Sample Submission

Mass Spectrometry Sample Preparation Guidelines

Prior to sending samples, investigators are recommended to contact the facility to discuss the required analysis. This is necessary to ensure that the most efficient and cost-effective analytical methods are employed. Samples are normally analyzed in the order of their receipt, but special arrangements can be made for unstable samples. A sample submission form and guidelines should accompany each set of samples.


General guidelines for sample preparation:

 When preparing samples for mass spectrometric analysis, it is best to limit sample manipulations. When dealing with solution samples, never bring the sample to complete dryness. Salts and detergents will interfere with MS analysis of solution samples. Based on extensive studies, we have found that SDS-PAGE or 2D IEF-SDS-PAGE is the best method for recovery of low quantities of protein

  1. The sample should be dissolved in pure water or shipped completely dry if possible. Try to avoid sending samples in high ionic strength buffers as this may interfere with the ionization process. Organic buffers, such as tris and guanidine, and inorganic buffers, such as PBS, are well known for suppressing the ionization process and should be avoided if possible.
  2. If the sample is shipped in solution containing any salt, please provide an estimate of the salt concentration possible. Also, providing a list of the salts and buffers that might be present in the solution is also extremely helpful.
  3. Any amount of sample can be submitted for analysis. Due to the fact the ionization process and detector sensitivity are sample dependent, it is rather difficult to specify a minimum amount of sample necessary for analysis. The general rule of thumb is, “The more the better”.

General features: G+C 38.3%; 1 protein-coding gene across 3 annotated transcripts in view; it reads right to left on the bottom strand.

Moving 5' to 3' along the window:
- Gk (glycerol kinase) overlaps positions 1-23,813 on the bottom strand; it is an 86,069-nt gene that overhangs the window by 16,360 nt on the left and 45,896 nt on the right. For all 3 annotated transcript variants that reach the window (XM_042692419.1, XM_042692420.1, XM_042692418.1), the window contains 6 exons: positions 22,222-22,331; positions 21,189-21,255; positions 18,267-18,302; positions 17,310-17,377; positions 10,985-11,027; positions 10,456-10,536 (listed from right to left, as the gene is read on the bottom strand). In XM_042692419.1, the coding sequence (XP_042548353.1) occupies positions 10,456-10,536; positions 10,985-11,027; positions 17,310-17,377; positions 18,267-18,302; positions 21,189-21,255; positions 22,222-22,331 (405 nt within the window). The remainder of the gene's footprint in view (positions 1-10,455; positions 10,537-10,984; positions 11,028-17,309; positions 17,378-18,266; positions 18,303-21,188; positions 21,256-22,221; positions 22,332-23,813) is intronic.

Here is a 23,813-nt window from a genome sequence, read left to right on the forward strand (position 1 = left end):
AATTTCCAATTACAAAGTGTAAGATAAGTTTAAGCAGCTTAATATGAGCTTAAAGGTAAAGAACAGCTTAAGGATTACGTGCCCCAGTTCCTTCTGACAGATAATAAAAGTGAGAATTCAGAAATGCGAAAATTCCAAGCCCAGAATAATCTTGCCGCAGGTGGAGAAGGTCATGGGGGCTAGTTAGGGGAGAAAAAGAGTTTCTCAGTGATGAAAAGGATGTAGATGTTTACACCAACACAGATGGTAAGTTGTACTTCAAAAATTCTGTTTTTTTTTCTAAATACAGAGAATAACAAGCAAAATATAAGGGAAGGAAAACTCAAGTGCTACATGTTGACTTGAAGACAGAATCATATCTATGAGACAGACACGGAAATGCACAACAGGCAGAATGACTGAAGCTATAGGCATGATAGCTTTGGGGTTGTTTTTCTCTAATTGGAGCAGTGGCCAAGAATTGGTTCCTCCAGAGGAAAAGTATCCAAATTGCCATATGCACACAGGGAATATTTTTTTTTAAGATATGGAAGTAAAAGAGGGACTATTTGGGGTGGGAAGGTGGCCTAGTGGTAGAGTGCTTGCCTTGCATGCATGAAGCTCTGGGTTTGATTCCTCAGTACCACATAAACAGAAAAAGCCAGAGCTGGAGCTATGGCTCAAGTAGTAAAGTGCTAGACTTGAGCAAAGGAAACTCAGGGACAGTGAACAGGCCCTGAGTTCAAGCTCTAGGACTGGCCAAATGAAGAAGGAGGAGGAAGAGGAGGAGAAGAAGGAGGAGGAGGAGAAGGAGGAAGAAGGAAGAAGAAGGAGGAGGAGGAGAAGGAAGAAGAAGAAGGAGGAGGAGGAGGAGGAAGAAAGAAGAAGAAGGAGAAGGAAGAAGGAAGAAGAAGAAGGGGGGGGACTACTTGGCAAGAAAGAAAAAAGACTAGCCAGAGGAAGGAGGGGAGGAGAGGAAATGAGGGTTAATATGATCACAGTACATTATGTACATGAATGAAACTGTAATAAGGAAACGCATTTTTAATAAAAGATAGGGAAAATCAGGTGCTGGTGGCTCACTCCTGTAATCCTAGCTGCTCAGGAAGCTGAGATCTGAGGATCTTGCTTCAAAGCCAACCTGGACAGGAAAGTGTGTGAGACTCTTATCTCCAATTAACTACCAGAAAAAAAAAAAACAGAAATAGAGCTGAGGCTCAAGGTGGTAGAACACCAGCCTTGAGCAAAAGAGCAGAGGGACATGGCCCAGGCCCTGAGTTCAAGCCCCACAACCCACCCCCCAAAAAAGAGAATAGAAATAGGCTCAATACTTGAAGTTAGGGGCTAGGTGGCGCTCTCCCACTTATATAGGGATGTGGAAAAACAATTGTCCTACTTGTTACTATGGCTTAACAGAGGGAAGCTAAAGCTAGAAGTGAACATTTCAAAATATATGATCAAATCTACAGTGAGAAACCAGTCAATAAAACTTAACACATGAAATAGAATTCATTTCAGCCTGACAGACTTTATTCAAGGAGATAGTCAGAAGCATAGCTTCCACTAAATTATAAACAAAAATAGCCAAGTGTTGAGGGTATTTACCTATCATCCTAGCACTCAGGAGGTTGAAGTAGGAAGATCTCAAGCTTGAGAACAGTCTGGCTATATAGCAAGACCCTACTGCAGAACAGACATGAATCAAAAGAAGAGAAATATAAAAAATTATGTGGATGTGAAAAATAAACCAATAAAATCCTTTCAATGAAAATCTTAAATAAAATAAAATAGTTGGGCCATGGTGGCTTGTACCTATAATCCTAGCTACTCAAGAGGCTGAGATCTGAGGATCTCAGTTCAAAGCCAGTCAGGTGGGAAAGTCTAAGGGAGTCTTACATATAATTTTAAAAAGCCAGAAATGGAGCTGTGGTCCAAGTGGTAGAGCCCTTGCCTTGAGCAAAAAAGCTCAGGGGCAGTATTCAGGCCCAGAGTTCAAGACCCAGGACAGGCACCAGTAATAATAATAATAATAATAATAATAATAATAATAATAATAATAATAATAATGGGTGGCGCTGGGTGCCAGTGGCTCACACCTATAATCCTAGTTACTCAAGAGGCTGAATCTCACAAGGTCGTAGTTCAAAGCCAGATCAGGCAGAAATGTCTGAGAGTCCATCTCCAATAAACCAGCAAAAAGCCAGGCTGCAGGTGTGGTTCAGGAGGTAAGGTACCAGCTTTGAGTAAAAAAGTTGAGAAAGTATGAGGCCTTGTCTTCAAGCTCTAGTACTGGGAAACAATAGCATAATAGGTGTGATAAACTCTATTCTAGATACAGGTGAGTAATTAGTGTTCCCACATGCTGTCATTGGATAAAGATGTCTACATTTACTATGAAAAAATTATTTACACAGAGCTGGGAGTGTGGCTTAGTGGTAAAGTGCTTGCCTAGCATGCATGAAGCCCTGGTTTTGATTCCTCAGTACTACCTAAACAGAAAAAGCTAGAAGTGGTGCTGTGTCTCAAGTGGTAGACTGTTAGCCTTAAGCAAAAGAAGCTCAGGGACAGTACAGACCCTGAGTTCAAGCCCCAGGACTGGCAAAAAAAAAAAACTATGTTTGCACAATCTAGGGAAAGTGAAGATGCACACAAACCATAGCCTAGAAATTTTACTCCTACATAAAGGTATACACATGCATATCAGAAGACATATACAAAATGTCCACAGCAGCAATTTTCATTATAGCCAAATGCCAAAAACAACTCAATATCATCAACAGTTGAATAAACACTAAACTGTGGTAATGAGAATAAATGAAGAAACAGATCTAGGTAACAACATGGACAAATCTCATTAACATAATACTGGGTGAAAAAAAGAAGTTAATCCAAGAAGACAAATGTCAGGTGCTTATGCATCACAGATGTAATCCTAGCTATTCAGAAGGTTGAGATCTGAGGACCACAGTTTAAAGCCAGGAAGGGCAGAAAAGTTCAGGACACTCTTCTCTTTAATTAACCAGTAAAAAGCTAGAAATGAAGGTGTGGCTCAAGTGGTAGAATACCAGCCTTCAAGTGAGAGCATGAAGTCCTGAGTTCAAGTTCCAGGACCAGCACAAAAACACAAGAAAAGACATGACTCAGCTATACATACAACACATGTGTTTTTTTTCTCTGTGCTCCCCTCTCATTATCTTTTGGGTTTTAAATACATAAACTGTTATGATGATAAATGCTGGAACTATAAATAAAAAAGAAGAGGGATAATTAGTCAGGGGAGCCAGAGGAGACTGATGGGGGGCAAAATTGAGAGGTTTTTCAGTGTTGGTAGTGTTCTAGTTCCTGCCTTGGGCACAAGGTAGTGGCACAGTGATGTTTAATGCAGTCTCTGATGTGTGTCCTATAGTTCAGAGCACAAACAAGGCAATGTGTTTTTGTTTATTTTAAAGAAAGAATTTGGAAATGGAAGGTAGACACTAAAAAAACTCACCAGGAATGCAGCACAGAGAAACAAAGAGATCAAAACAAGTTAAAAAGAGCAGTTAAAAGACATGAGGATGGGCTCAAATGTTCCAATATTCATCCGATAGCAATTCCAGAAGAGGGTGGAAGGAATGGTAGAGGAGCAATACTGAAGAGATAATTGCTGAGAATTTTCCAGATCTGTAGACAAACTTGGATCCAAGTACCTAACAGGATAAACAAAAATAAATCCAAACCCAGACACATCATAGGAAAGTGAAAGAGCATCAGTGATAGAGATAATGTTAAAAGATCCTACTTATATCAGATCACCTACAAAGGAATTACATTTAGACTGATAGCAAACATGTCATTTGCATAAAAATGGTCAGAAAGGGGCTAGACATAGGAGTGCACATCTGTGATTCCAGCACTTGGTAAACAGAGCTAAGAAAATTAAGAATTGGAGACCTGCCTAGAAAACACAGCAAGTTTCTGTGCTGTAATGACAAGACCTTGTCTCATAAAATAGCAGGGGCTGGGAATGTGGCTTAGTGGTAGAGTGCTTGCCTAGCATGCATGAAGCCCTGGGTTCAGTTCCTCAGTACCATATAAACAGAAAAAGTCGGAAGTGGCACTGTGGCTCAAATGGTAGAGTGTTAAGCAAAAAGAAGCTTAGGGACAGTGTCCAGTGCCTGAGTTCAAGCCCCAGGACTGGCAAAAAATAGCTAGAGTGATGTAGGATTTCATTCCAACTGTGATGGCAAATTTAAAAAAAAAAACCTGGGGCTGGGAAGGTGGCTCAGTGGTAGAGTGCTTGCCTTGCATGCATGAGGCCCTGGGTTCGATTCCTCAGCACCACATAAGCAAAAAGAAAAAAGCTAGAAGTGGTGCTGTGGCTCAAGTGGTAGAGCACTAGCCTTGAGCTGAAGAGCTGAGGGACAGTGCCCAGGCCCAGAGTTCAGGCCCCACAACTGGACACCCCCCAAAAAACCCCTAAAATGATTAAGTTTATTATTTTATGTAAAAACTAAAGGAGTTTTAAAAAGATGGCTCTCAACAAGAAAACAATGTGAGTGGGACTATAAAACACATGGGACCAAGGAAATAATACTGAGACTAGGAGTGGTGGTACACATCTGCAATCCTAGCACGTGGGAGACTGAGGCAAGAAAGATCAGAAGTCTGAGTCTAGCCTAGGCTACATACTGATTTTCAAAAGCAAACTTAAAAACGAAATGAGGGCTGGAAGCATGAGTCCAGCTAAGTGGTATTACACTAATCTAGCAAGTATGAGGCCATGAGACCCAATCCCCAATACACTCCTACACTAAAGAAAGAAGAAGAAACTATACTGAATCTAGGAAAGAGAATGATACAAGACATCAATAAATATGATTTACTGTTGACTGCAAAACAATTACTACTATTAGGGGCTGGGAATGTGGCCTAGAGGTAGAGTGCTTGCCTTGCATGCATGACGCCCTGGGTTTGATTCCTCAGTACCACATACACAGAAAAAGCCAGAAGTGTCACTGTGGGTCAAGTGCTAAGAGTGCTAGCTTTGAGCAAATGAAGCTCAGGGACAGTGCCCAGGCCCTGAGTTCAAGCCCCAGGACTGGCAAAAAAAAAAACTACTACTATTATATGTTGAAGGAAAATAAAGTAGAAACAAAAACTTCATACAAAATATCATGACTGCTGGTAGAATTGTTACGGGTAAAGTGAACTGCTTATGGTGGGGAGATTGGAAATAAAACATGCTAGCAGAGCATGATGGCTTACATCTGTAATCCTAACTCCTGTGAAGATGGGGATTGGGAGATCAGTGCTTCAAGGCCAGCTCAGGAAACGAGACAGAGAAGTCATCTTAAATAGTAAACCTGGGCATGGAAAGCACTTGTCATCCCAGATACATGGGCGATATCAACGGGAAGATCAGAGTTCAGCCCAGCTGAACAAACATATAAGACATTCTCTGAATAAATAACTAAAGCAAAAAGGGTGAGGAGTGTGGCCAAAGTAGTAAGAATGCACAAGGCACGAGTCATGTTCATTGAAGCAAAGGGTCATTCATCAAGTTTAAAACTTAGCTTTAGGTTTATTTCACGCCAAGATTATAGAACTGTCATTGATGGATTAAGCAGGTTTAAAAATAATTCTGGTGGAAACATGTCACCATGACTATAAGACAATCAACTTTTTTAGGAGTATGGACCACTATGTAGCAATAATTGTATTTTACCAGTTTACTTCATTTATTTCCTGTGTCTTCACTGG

4. A list of information about the sample is usually necessary. This usually includes such information as sample type (peptide, protein, etc.), expected molecular weight, purity, etc.
  5. Radiolabeled samples may not be submitted for mass analysis.
Tips:Protein/peptide solutions in 10 μM volatile buffers can sometimes be analyzed directly while samples with higher salt concentrations require prior C18 or C4 ZipTip desalting.

Sample amount recommendation:
  •   Deliver more accurate data for larger proteins – MW above 50 kDa.
  •   Sample amount = 500 attomols of peptide is routinely identified.
  •   Recommended amount is 1-10 fmol.
  •   Coomassie blue and digestion compatible silver stained protein bands are appropriate.
MALDI-MS & – Tof/Tof
  •   Suitable for intact protein mass analysis up to 250K (mass resolution expected to be ±250 ppm).
  •   Analysis of DIGE protein spot digests with a sensitivity of ∼250  attomol routinely.
  •   Comparative MALDI-MS mapping of control versus experimental digests.
  •   MS and MS/MS analysis of beta peptides.
  •   A variety of biomolecules can be analyzed including oligosaccharides, and gangliosides.
  •  Best suited for simple protein mixtures of 1-3 proteins. More complex mixtures are analyzed by LC-MS/MS  using either a single or MudPIT run.